Outlook 2020: US equities
US small and mid-cap equities
Robert Kaynor, Head of US Small and Mid Cap Equities
The market volatility experienced in 2019 can be mostly attributed to the ups and downs of the US-China trade dispute and the expected accommodation from the Federal Reserve (Fed). Regarding the latter, monetary policy (which includes the setting of interest rates) has slowly transitioned from the driver of risk appetite, to the stabiliser of risk appetite. After a muddled communication at the start to the year (also known as “the pivot”), the Fed’s path has been fairly stable throughout 2019. In fact, with market expectations of Fed Funds Futures now more aligned with the Fed’s expectations, we believe the opportunity for the Fed to disappoint the market in 2020 is greatly diminished.
That said, the market should still be on the lookout for disappointment, especially in relation to any potential resolution of the US-China trade dispute. However, it is unlikely that there will be any meaningful agreement on the trade front. While the politics may be entertaining, one side of the negotiating team is positioning for the presidential election in November 2020, while the other is positioning for the next 25 years. How the equity market will absorb this inevitable disappointment largely depends on the economic growth developments over the next few quarters.
A year ago we said that the US economy would avoid a recession in 2020 and that market participants would continue to favour larger companies, secular growers and bond proxies. The extremes of the latter reached a breaking point in early September. The significance of that shift should not be underestimated, as the market has been reminded of the excruciating pain that occurs when everyone tries to exit the “popular” trade at once.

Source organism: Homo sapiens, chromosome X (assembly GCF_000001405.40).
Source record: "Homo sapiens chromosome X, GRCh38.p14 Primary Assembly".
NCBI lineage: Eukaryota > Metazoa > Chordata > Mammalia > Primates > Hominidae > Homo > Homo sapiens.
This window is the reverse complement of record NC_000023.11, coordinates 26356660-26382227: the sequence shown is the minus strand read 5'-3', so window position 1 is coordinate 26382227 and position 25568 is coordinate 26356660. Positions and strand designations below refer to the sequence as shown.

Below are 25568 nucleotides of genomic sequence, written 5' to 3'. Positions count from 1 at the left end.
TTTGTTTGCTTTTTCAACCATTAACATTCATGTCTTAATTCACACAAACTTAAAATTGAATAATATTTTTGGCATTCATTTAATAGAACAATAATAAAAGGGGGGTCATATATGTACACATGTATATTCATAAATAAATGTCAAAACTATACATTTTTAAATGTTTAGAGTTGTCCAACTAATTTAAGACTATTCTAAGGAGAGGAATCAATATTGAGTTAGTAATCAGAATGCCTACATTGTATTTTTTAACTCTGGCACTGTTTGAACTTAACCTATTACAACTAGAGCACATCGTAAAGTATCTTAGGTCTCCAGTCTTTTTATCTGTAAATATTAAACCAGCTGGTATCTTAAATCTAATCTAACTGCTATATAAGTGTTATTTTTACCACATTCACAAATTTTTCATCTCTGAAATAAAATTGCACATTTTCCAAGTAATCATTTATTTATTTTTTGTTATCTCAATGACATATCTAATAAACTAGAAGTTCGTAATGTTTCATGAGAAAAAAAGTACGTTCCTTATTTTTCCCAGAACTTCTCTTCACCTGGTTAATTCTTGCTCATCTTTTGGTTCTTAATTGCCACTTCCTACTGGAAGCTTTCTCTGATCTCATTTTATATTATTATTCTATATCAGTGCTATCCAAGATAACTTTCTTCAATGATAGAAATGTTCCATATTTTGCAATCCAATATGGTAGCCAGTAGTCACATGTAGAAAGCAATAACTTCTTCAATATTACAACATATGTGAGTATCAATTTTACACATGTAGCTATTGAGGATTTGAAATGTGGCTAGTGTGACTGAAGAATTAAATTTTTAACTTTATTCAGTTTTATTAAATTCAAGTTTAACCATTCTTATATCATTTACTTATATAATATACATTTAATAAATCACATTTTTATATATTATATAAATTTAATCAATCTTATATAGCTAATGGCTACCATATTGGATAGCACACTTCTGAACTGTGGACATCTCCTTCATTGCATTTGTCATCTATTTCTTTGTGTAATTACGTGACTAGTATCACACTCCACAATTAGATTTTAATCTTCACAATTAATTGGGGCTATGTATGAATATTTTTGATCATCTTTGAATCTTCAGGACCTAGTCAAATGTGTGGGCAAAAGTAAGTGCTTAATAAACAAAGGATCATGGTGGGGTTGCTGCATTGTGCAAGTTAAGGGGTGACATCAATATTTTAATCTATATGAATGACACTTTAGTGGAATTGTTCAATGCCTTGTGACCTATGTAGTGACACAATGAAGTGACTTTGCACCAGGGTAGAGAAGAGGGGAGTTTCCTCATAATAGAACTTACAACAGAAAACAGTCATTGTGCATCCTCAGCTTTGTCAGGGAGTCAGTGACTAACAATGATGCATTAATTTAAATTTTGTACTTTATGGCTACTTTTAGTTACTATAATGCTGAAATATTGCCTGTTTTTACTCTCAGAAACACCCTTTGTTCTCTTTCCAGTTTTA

This leads us to the precarious questions of where are we now and what to expect in 2020. In a period of political and economic uncertainty, fixed capital investment is clearly being stifled. Regardless, the market is currently discounting a bottom in the manufacturing economy as cyclical companies look past bad news in anticipation of a recovery ahead. Given that central bank easing actions typically take a few quarters to impact the economy, some of this optimism seems warranted. However, we remain surprised how quickly the market rotated back into “ugly cyclicals” despite any evidence of improving fundamentals.
What has not surprised us is the health of the US consumer. An extended period of improving employment, modest wage increases, and healthy balance sheets, coupled with declining interest rates has provided a very favourable backdrop for the US consumer (who still represents about 70% of the domestic economy, according to data from 2019 provided by the US Bureau of Economic Analysis ). To ensure that the economy remains on a solid footing, it is critical that consumer confidence remains unwavering.